Racism, misogyny, tribalism...all the thoughtless, small-minded attitudes that keep down their holders as well as the more obvious effects on their targets. These terrify me if I think too much about them, and threby are hilarious.

    Also, a man getting hit in the groin with a football.

    Yes, a sense of humor is sexy. All my celebrity crushes are funny ladies, and I only know I'm in love when the girl can make me laugh.
    • CommentTimeMar 31st 2008
    Paul Rudd improvising.
    • CommentTimeMar 31st 2008
    Funny is very attractive - see Liz Lemon

    Also someone who is ostensibly good looking being utterly pathetic at trying to be sexy is very very very funny - see Lindsay Bluth Funke

    Great stand-up is something to behold, to be in an audience and have the comic just lead you through his thoughts and keep you laughing is a wonderful way to spend an evening.
    • CommentTimeMar 31st 2008
    @Derleth - ...not to mention, most of the other folks in Judd Apatow's movies/shows improvising.

    I'm a huge fan of satire. I love how Stephen Colbert, for instance, can flawlessly play a caricature of a hard-line conservative, a-la Bill O'Reilly. As has been said a few times now, it's the absurdity that makes it so funny it induces side and cheek pain.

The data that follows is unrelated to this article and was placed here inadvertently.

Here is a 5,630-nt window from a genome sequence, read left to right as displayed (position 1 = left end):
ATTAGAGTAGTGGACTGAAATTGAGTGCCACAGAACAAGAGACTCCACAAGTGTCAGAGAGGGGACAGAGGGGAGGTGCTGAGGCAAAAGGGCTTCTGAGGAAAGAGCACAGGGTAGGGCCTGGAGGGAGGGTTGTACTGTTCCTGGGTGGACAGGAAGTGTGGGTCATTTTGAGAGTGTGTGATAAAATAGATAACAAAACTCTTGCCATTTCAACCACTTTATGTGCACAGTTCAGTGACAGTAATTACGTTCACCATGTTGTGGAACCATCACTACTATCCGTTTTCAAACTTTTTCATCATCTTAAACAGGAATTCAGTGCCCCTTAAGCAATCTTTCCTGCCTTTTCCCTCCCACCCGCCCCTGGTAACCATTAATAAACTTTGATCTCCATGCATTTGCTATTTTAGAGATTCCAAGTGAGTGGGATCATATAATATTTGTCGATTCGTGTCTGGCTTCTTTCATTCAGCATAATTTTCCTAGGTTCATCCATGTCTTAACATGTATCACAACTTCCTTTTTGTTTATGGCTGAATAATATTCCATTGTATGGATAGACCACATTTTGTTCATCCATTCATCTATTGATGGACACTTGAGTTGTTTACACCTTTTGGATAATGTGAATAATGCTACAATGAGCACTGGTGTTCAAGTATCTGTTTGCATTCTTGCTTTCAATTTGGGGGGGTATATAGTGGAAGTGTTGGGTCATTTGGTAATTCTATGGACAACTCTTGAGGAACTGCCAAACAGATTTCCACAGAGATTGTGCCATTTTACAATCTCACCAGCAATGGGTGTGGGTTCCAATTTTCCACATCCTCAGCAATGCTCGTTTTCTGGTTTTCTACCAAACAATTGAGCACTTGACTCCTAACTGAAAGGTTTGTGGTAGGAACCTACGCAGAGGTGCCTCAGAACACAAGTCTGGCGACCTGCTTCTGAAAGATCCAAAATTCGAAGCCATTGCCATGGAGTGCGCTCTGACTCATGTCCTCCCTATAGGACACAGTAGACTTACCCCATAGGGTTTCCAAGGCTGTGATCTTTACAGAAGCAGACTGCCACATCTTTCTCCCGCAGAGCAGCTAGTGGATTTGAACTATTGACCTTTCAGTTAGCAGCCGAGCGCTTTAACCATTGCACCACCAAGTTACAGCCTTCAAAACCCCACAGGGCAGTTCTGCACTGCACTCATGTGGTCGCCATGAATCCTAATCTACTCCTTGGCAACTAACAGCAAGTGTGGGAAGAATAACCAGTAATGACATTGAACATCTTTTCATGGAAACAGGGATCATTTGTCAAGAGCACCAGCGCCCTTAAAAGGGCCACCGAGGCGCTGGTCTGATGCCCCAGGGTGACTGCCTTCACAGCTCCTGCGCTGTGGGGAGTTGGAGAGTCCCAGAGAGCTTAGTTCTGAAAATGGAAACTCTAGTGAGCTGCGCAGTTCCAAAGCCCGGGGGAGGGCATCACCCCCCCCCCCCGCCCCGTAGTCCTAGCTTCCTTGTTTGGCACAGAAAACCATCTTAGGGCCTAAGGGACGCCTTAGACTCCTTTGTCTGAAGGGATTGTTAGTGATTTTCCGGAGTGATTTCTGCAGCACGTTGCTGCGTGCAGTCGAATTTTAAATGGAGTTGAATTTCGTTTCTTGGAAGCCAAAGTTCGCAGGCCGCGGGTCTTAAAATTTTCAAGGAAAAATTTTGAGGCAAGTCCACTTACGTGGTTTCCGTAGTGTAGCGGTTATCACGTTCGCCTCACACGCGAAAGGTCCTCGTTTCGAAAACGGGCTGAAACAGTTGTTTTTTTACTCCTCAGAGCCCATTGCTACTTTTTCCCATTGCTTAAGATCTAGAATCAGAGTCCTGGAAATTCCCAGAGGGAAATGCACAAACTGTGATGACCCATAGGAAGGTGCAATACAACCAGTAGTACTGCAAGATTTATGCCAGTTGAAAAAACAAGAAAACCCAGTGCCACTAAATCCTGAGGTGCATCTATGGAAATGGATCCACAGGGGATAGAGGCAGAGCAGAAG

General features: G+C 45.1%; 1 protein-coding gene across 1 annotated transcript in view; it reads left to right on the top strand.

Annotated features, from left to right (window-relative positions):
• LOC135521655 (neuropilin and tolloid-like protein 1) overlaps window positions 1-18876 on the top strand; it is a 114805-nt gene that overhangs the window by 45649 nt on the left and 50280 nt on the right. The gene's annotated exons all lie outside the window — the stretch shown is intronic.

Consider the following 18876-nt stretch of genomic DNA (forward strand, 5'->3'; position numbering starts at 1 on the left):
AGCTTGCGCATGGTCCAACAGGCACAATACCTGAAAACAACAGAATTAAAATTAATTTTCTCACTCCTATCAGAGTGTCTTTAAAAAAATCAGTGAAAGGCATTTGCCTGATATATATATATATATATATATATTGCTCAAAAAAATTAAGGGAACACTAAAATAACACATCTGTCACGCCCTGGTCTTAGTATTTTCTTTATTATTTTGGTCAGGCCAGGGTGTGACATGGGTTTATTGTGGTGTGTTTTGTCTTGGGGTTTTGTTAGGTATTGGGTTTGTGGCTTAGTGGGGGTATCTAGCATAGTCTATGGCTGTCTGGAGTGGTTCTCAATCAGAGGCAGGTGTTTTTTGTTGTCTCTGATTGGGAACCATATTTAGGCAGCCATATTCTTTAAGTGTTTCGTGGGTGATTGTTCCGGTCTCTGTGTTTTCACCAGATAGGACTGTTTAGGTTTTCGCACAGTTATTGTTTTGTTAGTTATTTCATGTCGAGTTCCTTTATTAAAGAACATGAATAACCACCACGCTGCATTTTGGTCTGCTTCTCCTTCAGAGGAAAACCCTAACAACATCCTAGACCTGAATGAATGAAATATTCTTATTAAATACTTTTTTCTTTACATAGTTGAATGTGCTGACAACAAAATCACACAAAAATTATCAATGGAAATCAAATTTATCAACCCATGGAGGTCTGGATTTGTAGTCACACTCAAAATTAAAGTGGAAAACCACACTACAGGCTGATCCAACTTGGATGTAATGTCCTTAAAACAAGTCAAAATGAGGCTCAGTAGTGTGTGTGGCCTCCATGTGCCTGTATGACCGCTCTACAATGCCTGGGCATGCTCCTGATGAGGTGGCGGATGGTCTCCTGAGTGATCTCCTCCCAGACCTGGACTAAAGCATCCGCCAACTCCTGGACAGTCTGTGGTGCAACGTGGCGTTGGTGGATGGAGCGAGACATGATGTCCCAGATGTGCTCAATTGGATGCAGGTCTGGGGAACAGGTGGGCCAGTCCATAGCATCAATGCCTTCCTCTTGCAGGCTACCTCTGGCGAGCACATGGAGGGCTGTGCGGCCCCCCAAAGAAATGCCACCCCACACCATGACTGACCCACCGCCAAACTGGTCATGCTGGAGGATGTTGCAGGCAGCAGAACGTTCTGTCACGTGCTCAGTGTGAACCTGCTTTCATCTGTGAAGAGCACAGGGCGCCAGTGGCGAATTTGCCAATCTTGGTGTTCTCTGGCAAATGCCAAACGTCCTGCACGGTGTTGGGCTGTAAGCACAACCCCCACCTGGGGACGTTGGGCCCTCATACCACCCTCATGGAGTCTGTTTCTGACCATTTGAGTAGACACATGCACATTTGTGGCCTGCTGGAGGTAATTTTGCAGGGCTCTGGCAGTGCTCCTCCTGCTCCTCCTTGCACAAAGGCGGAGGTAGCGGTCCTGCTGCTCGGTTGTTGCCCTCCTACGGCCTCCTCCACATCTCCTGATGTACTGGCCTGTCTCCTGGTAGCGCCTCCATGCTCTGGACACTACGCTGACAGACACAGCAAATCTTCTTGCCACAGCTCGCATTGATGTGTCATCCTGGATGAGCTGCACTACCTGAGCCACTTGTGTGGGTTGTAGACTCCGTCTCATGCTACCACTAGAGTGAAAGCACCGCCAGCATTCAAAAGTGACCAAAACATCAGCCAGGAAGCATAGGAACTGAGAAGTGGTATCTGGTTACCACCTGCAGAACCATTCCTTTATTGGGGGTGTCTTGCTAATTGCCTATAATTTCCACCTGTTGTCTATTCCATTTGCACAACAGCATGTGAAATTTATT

And let's not forget Eddie Izzard. I want to reference one of his skits, but just can't figure out which one, they're all so damn entertaining.

    I think the sense of humor is essential because if you can't laugh at sex, you can't really enjoy it.

    Hell, that's half the reason sex is so enjoyable! If you're not laughing, you're taking it too seriously, and probably not enjoying it fully.
    • CommentTimeMar 31st 2008
    @ St Bernard
    le sange est dans l'abre
  4.  (1610.14)
    Weirdly enough I cued a bunch of stand up in amongst my music to listen to today, David Cross & Mitch Hedberg principally. Goddamnit Mitch Hedberg was a genius. So he was making me laugh a lot today.